Wednesday, August 04, 2004


I feel like the last couple days has been full of reflecting for me. I'm thinking about the future and what it holds. I'm think about trying to find a job, what it will be like going back to california. I think about Brian and his making a decision this week whether or not to stay in Uganda for a couple more months. Things feel uncertain and unsettled, and I feel like I'm bombarded by thoughts and memories. I am struggling to hold on to and dwell on the memories of God's redemption instead of those of failure and sadness. I brought "The Healing Path" with me to work today so I can quote a part that really spoke to me about hope. Remember what I wrote yesterday about hope being the memory of the future. This kinda goes off of that.

"To remember the future is to see tomorrow through the eyes of yesterday. What was yesterday? The loss of a job, victimization, bottomless grief, pointless sacrifice that brought little good? Was it deep struggle, an intense drama and terror that eventually brought us to our knees and to the face of God? Everything hinges on the past. We will project the past into every new moment and either repeat our past themes of victimization or marvel at the work of God in redeeming us in spite of our questions and doubt. What divides the two paths--the healing path from the path of victimization? The answer is simple: desire . . . To remember the future is to dream--to imagine redemption won in the wake of innocence lost. It is to surrender to our insatiable impulse to see the broken pieces of our past cemented together into a stronger whole that existed before our innocence was shattered. To remember the future is to recall and recollect the Exodus drama that took us to the edge of despair only for the waters to part. We move into the future not with a map, a plan, or a clear structure, but with the whisper of a story that reminds us that we will again see the goodness of God in the land of the living."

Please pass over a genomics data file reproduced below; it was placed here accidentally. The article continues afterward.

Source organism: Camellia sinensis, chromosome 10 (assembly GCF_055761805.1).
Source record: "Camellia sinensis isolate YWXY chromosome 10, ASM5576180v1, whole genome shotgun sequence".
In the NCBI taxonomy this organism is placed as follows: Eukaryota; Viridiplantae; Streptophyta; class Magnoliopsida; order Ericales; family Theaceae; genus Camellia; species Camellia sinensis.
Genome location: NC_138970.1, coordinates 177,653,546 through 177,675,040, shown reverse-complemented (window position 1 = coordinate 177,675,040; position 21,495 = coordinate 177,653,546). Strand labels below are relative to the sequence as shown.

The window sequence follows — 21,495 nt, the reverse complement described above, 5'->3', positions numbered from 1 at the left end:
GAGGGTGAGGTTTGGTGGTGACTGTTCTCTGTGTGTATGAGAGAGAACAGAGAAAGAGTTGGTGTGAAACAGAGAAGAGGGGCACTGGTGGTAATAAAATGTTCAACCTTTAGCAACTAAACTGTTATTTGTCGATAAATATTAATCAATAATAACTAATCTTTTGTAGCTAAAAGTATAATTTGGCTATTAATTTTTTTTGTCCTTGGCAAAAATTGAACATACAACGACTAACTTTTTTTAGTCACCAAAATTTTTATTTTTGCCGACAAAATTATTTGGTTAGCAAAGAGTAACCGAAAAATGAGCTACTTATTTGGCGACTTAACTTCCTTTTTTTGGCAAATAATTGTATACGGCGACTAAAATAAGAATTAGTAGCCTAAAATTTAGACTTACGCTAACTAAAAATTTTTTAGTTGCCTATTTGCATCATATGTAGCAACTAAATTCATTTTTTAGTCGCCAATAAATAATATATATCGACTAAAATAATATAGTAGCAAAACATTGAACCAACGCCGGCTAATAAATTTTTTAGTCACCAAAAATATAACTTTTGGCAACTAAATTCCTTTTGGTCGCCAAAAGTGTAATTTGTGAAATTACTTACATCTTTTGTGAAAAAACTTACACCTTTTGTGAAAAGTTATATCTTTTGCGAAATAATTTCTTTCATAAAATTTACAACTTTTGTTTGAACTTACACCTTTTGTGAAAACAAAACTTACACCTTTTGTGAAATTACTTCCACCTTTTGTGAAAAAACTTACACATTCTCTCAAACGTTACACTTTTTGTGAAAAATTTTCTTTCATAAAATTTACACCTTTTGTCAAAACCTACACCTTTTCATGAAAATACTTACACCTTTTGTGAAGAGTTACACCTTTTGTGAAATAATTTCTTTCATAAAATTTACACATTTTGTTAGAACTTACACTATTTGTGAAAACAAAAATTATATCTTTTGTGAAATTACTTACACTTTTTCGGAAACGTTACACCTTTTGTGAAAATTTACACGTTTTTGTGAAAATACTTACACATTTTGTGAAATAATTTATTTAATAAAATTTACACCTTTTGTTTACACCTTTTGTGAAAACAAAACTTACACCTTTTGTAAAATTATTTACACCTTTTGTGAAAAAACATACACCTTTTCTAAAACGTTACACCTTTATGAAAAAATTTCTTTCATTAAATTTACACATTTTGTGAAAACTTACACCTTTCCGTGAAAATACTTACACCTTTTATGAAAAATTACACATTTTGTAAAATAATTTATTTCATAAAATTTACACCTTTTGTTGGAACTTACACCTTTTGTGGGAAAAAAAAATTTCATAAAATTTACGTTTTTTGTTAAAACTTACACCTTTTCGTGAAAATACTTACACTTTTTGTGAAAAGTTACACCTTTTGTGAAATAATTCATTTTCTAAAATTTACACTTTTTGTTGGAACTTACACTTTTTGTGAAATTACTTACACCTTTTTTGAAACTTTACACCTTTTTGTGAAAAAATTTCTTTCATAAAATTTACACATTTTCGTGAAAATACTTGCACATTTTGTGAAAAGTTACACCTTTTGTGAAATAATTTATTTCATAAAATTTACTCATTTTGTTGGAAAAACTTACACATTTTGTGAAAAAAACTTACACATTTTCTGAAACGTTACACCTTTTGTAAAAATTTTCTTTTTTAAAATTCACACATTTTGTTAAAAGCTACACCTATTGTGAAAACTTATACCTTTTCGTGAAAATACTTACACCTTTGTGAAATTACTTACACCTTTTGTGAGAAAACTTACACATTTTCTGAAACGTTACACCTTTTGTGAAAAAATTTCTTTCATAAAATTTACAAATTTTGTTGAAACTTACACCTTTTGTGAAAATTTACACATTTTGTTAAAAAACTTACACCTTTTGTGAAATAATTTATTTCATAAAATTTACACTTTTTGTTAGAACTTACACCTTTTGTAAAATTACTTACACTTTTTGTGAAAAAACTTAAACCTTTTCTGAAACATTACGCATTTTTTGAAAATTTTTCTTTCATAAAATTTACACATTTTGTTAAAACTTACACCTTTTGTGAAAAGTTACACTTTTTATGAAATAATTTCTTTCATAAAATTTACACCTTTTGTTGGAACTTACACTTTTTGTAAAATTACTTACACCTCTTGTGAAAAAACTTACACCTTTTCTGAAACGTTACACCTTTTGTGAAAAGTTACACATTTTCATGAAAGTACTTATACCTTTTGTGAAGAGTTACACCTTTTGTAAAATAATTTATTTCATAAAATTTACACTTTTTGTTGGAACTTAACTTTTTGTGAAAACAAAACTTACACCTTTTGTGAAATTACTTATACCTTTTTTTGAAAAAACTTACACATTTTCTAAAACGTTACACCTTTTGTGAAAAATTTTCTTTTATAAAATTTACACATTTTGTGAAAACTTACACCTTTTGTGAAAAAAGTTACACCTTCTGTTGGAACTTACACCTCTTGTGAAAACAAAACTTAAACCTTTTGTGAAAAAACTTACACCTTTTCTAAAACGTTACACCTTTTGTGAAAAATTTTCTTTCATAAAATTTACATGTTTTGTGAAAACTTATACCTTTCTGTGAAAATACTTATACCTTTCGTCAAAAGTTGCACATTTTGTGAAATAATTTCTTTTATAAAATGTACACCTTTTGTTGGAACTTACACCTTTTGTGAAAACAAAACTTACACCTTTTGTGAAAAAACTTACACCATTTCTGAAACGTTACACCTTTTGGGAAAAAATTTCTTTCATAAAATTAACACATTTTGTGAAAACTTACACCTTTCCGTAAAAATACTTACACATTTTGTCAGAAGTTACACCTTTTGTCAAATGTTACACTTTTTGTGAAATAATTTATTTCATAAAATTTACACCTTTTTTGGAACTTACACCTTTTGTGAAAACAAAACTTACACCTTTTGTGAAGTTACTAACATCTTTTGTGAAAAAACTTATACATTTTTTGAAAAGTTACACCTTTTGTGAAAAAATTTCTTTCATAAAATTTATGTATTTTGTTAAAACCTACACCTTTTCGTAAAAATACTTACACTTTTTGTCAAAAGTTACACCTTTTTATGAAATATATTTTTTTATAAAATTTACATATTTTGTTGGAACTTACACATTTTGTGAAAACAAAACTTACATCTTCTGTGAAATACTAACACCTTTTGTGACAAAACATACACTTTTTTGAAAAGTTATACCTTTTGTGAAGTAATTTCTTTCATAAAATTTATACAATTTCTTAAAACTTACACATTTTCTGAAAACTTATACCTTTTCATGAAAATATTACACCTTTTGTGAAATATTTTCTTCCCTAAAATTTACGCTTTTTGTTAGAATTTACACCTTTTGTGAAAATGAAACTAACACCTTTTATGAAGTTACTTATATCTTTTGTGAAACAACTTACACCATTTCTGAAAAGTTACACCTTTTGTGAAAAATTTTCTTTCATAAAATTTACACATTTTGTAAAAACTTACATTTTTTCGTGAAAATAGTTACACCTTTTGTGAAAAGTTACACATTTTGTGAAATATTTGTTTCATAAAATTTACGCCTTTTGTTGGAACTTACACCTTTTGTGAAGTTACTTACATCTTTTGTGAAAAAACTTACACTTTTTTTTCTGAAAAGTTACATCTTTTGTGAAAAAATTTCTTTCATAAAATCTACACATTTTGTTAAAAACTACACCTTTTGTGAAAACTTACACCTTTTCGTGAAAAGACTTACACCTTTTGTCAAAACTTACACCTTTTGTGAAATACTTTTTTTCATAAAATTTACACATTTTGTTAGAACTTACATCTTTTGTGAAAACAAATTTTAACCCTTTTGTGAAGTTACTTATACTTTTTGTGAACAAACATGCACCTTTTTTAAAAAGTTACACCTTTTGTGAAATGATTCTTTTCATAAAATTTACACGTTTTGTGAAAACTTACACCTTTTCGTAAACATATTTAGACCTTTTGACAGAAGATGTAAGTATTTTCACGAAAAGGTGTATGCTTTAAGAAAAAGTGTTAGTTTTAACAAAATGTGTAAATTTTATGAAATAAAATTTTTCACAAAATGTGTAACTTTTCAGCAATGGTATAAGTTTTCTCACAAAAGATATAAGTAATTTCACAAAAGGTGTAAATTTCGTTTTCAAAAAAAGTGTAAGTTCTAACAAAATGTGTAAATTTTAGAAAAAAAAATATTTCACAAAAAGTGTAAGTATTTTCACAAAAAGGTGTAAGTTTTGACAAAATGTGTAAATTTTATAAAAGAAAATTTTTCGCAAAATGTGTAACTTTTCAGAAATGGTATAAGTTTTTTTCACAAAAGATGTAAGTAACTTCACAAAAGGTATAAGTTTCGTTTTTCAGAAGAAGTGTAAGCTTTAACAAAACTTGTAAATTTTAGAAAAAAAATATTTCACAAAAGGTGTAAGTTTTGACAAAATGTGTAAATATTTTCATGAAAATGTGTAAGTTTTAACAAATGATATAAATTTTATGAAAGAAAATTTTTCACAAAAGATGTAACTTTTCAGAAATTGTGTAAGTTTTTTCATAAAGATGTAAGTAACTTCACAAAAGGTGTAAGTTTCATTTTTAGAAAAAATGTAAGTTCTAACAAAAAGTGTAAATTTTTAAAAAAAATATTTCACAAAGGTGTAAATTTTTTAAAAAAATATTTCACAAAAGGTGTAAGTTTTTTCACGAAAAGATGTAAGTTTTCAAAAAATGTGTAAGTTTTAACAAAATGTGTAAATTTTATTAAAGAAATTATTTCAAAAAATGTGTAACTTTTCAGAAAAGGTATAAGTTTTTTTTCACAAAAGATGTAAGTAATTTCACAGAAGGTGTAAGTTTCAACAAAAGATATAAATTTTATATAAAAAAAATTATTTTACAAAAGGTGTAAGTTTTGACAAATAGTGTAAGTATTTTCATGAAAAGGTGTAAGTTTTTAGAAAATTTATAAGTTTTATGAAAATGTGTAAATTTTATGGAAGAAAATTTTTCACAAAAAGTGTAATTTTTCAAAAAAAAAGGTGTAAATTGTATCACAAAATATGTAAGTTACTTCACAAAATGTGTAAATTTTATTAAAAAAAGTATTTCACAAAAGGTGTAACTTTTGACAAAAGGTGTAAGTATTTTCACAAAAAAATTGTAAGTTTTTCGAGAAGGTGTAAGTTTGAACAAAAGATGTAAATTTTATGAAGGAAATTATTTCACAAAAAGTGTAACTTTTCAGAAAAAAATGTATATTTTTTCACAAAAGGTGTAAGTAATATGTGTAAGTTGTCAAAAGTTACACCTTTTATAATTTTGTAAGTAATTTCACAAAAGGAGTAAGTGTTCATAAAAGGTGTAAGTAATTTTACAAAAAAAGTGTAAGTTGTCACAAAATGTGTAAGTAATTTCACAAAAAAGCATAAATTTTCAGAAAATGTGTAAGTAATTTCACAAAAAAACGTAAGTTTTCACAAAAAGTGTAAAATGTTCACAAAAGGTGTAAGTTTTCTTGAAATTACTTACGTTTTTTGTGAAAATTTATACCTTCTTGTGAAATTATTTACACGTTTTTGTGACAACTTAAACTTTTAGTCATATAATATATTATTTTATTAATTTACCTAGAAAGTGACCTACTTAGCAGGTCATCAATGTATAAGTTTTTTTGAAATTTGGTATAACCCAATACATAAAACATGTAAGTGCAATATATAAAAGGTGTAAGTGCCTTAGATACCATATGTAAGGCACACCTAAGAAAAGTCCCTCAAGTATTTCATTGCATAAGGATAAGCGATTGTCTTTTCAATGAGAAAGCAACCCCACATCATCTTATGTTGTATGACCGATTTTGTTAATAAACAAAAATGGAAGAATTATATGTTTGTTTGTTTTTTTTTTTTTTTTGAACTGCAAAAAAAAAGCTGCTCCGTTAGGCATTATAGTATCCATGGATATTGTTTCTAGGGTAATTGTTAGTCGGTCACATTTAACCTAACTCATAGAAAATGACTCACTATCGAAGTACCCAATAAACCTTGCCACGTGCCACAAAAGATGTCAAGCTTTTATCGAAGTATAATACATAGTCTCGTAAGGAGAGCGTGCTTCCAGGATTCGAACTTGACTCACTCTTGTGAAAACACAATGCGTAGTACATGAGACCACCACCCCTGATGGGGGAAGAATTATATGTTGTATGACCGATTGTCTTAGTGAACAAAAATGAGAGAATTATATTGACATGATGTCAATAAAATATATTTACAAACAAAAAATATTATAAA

God has been calling me to hope all this summer, and restoring my dreams and the things to hope in. Yesterday was probably when I was most confused. A bunch of us decided to go to the World Prayer Center to pray and worship. It was an interesting time. I am a little confused about what I think about the World Prayer Center in general. It seems like it epitomizes contemporary Christianity to me, it seemed really showy and weird. To tell you the truth, I really didn't like the place. It was good to get some time to pray and read the word though. I really didn't pray about all the stuff that I was confused about, but I surrendered everything and tried to seek God with everything I had. God led me to read the book of Lamentations. That was really awesome because like what "The Healing Path" was saying, it was reminding me of where I was and where God has taken me. I felt that I really related to Jerusalem in her sin and fall:

"In the days of her affliction and wandering
Jerusalem remembers all the treasures
that were hers in days of old.
When her people fell into enemy hands,
there was no one to help her.
Her enemies looked at her
and laughed at her destruction.

Jerusalem has sinned greatly
and so has become unclean.
All who honored her despise her,
for they have seen her nakedness;
she herself groans
and turns away.

Her filthiness clung to her skirts;
she did not consider her future.
Her fall was astounding;
there was none to comfort her.
"Look, O LORD, on my affliction,
for the enemy has triumphed."
. . .

What can I say for you?
With what can I compare you,
O Daughter of Jerusalem?
To what can I liken you,
that I may comfort you,
O Virgin Daughter of Zion?
Your wound is as deep as the sea.
Who can heal you?"

The author of Lamentations also calls us to hope:

" I remember my affliction and my wandering,
the bitterness and the gall.
I well remember them,
and my soul is downcast within me.

Yet this I call to mind
and therefore I have HOPE:
Because of the LORD's great love we are not consumed,
for his compassions never fail.
They are new every morning;
great is your faithfulness.

I say to myself, "The LORD is my portion;
therefore I will wait for him."
The LORD is good to those whose HOPE is in him,
to the one who seeks him;
it is good to wait quietly
for the salvation of the LORD."

There were some other things that happened last night that are a little confusing, but I'm trusting that God has things under control. It was a good time in prayer and reflection, and the time I spent there went by really quickly. Anyway, that's all the somber stuff I guess. I'm still feeling conflicted and unsettled, but I think I'm just supposed to sit in the tension for now :). That reminds me of Jonny. I would appreciate prayer for peace and joy and the ability to hope.

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